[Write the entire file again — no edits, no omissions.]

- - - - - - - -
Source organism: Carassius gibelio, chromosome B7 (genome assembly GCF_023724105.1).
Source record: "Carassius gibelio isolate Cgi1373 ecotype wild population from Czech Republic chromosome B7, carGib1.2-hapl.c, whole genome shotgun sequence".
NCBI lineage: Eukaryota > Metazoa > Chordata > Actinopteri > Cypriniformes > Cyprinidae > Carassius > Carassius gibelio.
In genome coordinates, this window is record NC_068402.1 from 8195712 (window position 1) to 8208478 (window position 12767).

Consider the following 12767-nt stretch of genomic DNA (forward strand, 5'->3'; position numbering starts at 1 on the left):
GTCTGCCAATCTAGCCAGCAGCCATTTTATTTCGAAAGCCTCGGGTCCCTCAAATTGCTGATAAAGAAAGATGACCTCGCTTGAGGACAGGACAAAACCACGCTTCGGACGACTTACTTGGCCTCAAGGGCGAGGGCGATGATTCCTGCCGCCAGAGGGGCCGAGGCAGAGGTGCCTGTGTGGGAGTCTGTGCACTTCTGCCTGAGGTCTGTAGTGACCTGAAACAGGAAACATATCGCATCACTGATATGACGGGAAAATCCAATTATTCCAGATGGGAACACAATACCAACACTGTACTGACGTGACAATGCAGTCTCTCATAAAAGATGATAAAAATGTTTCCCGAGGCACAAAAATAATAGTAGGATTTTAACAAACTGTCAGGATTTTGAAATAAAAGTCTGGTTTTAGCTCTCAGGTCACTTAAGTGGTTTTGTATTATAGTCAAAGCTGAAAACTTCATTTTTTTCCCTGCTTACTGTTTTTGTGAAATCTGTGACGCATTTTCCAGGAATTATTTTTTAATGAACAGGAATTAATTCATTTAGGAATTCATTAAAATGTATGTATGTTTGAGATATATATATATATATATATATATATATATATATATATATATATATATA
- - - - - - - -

Source organism: Carassius gibelio, chromosome B7 (genome assembly GCF_023724105.1).
Source record: "Carassius gibelio isolate Cgi1373 ecotype wild population from Czech Republic chromosome B7, carGib1.2-hapl.c, whole genome shotgun sequence".
NCBI lineage: Eukaryota > Metazoa > Chordata > Actinopteri > Cypriniformes > Cyprinidae > Carassius > Carassius gibelio.
In genome coordinates, this window is record NC_068402.1 from 8195712 (window position 1) to 8208478 (window position 12767).

Consider the following 12767-nt stretch of genomic DNA (forward strand, 5'->3'; position numbering starts at 1 on the left):
GTCTGCCAATCTAGCCAGCAGCCATTTTATTTCGAAAGCCTCGGGTCCCTCAAATTGCTGATAAAGAAAGATGACCTCGCTTGAGGACAGGACAAAACCACGCTTCGGACGACTTACTTGGCCTCAAGGGCGAGGGCGATGATTCCTGCCGCCAGAGGGGCCGAGGCAGAGGTGCCTGTGTGGGAGTCTGTGCACTTCTGCCTGAGGTCTGTAGTGACCTGAAACAGGAAACATATCGCATCACTGATATGACGGGAAAATCCAATTATTCCAGATGGGAACACAATACCAACACTGTACTGACGTGACAATGCAGTCTCTCATAAAAGATGATAAAAATGTTTCCCGAGGCACAAAAATAATAGTAGGATTTTAACAAACTGTCAGGATTTTGAAATAAAAGTCTGGTTTTAGCTCTCAGGTCACTTAAGTGGTTTTGTATTATAGTCAAAGCTGAAAACTTCATTTTTTTCCCTGCTTACTGTTTTTGTGAAATCTGTGACGCATTTTCCAGGAATTATTTTTTAATGAACAGGAATTAATTCATTTAGGAATTCATTAAAATGTATGTATGTTTGAGATATATATATATATATATATATATATATATATATATATATATATATATA